Government 'hindering knowledge economy'

Industry trade body Intellect claims the withdrawal of support for subsidised PCs is typical of the government's failure to encourage a knowledge economy

John Woodget, president of Intellect and managing director of Intel UK, has accused the government of failing to support the UK's knowledge economy.

Woodget cited the recent decision to cut funding for the Home Computing Initiative (HCI) as an example of the kind of mistakes the government is making in this area.

Speaking at the launch of an Intellect report, Navigating the New Economy, on Wednesday, Woodget said that much of the current government action around measuring and developing a knowledge-based economy in the UK was short-sighted and insufficient.

"The home computing initiative is indicative of the tactical thinking of the government. It is one small example but a very horrifying one," Woodget said.

The HCI allowed companies to loan PCs to staff as a tax-free benefit, with the fee deducted from their salary each month. But in the budget in March, Chancellor Gordon Brown scrapped the tax break. Businesses that loan PCs to their staff for personal use at home will now face a tax of up to £200 per employee as well as additional national insurance payments.

As well as highlighting the government's shortcomings over the HCI, Woodget also explained that the Navigating the New Economy report identifies the gaps in the government's measurement systems for calculating how well the UK is progressing from an asset-based to a knowledge-based economy.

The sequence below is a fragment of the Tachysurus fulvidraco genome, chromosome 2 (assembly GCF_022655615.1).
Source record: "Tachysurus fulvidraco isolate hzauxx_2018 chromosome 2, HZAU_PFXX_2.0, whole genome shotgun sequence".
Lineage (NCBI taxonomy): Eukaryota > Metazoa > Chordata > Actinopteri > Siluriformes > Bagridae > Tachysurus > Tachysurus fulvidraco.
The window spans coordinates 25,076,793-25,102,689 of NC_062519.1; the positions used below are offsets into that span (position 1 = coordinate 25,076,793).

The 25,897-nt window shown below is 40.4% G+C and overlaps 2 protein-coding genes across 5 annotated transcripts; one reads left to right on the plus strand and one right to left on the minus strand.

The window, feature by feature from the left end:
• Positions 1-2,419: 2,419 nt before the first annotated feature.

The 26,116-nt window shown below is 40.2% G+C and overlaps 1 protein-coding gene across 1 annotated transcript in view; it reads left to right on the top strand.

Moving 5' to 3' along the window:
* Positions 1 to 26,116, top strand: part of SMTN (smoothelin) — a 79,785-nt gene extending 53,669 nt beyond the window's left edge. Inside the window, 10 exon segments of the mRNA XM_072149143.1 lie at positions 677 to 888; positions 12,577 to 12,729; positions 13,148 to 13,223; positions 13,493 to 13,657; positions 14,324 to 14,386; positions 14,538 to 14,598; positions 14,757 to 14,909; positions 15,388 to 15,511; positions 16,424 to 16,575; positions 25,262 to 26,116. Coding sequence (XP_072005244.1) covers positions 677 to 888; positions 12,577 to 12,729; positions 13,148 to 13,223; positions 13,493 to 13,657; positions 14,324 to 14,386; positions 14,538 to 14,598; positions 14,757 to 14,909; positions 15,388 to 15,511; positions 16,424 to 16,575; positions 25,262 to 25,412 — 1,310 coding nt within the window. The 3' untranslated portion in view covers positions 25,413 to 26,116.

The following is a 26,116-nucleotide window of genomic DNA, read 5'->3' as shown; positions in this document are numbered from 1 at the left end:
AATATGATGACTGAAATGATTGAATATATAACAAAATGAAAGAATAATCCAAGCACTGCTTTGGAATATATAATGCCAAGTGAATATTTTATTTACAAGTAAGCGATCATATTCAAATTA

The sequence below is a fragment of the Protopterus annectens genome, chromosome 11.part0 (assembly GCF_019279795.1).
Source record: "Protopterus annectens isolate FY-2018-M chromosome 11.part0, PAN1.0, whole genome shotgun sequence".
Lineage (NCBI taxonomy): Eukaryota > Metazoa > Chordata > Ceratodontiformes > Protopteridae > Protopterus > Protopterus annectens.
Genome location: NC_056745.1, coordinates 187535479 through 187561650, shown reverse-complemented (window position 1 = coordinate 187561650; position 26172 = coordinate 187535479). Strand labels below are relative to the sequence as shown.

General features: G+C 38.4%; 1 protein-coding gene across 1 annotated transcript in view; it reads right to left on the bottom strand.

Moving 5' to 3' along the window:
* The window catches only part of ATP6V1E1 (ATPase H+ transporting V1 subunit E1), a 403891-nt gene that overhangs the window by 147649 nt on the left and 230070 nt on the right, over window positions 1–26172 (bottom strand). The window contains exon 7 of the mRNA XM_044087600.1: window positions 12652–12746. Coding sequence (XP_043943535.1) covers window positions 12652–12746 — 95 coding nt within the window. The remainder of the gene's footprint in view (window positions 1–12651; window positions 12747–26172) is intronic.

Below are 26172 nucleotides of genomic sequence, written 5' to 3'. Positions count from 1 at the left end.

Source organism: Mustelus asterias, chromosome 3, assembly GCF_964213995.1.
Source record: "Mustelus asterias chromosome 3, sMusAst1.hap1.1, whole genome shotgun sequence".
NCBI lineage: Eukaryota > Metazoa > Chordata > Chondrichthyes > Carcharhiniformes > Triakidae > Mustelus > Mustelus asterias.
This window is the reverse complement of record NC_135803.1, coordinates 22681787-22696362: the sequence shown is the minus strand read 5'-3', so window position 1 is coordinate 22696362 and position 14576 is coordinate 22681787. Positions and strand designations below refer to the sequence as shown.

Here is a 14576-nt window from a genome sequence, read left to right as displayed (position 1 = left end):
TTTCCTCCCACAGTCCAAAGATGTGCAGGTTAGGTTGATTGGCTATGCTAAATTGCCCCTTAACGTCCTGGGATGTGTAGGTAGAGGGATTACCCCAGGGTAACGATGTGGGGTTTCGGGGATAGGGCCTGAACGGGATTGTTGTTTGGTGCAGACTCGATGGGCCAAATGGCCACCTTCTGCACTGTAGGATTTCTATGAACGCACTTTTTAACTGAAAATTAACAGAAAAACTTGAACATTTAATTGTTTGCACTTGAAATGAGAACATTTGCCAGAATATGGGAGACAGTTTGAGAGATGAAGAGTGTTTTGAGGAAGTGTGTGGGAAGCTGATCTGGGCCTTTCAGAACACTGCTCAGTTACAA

"In order for the UK to lead we need measurements to give an accurate picture of where we are so we can make the right policy decisions," he said.

Intellect defines a knowledge economy as one "where the generation and use of knowledge has come to play the predominant role in the creation of national wealth".

Factors that can be used to measure how well the UK is progressing towards creating a knowledge economy include the abundance of creative skills, successful innovation, broadband availability, and the take-up of e-government services, according to Intellect.

Also speaking at the launch was Professor Jim Norton, senior policy adviser on e-business and e-government for the Institute of Directors. He said the IoD doubts whether government can actually do much to help develop the knowledge economy, but it could certainly help to stifle it if not properly informed. "Part of our interest here is making sure the government doesn't inhibit or block developments," Norton said.